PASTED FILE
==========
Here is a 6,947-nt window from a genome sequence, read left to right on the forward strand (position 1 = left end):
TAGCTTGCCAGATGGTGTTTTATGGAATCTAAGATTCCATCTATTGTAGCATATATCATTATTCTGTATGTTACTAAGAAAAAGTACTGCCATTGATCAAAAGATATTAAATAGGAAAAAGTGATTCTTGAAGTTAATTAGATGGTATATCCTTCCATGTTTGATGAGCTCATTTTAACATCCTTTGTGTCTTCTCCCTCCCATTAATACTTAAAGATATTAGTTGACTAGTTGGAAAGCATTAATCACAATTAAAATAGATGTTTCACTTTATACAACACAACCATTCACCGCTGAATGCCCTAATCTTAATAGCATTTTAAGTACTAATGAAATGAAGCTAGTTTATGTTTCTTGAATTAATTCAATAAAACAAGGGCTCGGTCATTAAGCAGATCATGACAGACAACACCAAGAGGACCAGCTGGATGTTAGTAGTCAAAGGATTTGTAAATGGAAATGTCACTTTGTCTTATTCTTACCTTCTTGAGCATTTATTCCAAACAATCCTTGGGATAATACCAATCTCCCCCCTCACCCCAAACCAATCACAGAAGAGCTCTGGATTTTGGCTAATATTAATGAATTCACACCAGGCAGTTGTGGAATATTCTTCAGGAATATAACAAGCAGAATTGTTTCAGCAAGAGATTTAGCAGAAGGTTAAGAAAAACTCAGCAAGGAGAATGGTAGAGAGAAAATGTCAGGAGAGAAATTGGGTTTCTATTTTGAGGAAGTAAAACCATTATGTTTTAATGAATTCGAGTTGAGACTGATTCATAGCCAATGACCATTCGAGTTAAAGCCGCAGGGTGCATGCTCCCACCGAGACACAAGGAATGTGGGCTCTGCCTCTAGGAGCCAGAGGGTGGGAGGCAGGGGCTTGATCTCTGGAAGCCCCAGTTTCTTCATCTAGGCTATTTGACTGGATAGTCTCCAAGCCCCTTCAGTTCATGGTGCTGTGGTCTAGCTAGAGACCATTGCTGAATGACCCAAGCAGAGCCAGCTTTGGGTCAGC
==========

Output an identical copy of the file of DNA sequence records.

Here is a 6,947-nt window from a genome sequence, read left to right on the forward strand (position 1 = left end):
TAGCTTGCCAGATGGTGTTTTATGGAATCTAAGATTCCATCTATTGTAGCATATATCATTATTCTGTATGTTACTAAGAAAAAGTACTGCCATTGATCAAAAGATATTAAATAGGAAAAAGTGATTCTTGAAGTTAATTAGATGGTATATCCTTCCATGTTTGATGAGCTCATTTTAACATCCTTTGTGTCTTCTCCCTCCCATTAATACTTAAAGATATTAGTTGACTAGTTGGAAAGCATTAATCACAATTAAAATAGATGTTTCACTTTATACAACACAACCATTCACCGCTGAATGCCCTAATCTTAATAGCATTTTAAGTACTAATGAAATGAAGCTAGTTTATGTTTCTTGAATTAATTCAATAAAACAAGGGCTCGGTCATTAAGCAGATCATGACAGACAACACCAAGAGGACCAGCTGGATGTTAGTAGTCAAAGGATTTGTAAATGGAAATGTCACTTTGTCTTATTCTTACCTTCTTGAGCATTTATTCCAAACAATCCTTGGGATAATACCAATCTCCCCCCTCACCCCAAACCAATCACAGAAGAGCTCTGGATTTTGGCTAATATTAATGAATTCACACCAGGCAGTTGTGGAATATTCTTCAGGAATATAACAAGCAGAATTGTTTCAGCAAGAGATTTAGCAGAAGGTTAAGAAAAACTCAGCAAGGAGAATGGTAGAGAGAAAATGTCAGGAGAGAAATTGGGTTTCTATTTTGAGGAAGTAAAACCATTATGTTTTAATGAATTCGAGTTGAGACTGATTCATAGCCAATGACCATTCGAGTTAAAGCCGCAGGGTGCATGCTCCCACCGAGACACAAGGAATGTGGGCTCTGCCTCTAGGAGCCAGAGGGTGGGAGGCAGGGGCTTGATCTCTGGAAGCCCCAGTTTCTTCATCTAGGCTATTTGACTGGATAGTCTCCAAGCCCCTTCAGTTCATGGTGCTGTGGTCTAGCTAGAGACCATTGCTGAATGACCCAAGCAGAGCCAGCTTTGGGTCAGC